Kensho at the Bedfellow, the feature debut film, starring, and written and directed by, Brad Raider, opens with a bang. A literal bang. And a cat. A towering, talking puppet cat, who, when the man we will come to know as our main character, Dan (Raider), staggering, asks, “Is this a dream?”, answers, “It’s an opportunity – to know thyself.” It seems preposterous, of course: what can an over-sized puppet with whiskers have to say about the ontological questions of the self? And on another, more meta, level, a cinema-goer, in the age of slickly immersive computer graphics and special effects, might ask, why am I sitting here looking at a stuffed animal, creakily moving its pretend mouth? Something like Falkor, the Luckdragon, from The Neverending Story, certainly has its place in a children’s movie, in fondly nostalgic memory, or in the evolution of visual effects, but now? This kind of thing in 2016 in a film for adults?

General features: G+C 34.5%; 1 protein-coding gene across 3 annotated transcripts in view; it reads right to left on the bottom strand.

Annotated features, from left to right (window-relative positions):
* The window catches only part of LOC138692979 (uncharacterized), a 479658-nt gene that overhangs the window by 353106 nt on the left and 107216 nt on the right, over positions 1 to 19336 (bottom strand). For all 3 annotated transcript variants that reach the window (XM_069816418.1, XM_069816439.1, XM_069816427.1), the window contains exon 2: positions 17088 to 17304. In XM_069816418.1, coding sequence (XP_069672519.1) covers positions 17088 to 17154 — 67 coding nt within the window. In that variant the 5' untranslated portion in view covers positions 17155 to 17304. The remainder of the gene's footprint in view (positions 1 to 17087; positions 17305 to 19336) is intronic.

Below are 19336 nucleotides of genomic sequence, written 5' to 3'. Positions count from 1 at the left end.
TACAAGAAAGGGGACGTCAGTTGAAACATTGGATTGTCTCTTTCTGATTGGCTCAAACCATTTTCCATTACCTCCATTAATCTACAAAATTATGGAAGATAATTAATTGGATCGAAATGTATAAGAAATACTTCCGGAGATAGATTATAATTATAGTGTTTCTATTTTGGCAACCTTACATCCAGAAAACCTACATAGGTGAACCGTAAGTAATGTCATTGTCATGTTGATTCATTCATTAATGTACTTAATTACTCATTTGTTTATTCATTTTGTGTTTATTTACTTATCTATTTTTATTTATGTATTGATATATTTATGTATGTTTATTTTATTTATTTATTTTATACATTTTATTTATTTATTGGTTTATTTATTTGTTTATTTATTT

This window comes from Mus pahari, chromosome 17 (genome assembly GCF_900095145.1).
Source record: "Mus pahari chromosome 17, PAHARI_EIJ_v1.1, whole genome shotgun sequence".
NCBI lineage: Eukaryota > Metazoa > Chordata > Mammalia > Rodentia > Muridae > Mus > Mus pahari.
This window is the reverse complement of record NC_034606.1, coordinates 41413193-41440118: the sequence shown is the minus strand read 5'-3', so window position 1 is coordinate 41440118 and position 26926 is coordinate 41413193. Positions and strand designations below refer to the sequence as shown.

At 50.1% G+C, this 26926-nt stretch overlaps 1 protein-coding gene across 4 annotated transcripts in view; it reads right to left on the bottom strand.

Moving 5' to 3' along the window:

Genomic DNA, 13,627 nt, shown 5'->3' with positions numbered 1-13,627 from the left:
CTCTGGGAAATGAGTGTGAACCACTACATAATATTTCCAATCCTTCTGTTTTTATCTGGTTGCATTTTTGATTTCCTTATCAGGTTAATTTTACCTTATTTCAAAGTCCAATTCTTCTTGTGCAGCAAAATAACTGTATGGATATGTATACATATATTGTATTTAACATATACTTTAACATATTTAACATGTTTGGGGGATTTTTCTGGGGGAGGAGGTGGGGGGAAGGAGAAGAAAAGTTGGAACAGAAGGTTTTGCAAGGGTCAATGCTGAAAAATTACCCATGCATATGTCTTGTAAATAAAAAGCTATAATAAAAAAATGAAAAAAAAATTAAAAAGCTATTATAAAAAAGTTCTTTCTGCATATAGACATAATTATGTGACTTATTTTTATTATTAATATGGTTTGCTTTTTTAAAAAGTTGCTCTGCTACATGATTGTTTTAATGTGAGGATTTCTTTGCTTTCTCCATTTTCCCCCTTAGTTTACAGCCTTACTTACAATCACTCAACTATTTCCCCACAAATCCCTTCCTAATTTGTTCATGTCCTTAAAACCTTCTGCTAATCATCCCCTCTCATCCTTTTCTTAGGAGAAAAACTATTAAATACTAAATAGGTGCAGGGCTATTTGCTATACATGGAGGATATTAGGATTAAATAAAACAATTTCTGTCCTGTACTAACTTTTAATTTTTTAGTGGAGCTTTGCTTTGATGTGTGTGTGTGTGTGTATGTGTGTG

The very audaciousness and seeming ridiculousness of such an opening prepares us for the journey and tone of the film, winding as it does down unexpected paths and embracing both playfulness and seriousness. Even further, the opening gets at the heart the film’s central questions: who am I and why am I here, and how can art – which might not look like life but like only a crude, perhaps silly, representation of life – have anything to say to those fundamental questions of self?
The film explores these questions as it follows a few days in the New York City life of Dan, a one-hit wonder playwright turned Bedfellow hotel doorman, an appropriate career for a man who cannot decide where he belongs and who does not really have a home but co-opts the bed and apartment of a long-suffering friend who gets only promises, not rent-money. Dan’s habit of taking freely from his friends extends into other parts of his life as well: borrowing from his own body’s health, he consumes diet pills and gorges on desserts; carelessly using the women around him – a woman staying at the Bedfellow, a troubled ex-girlfriend – he takes sex and the women’s emotional investment as his right, leaving them behind when convenient. Continue reading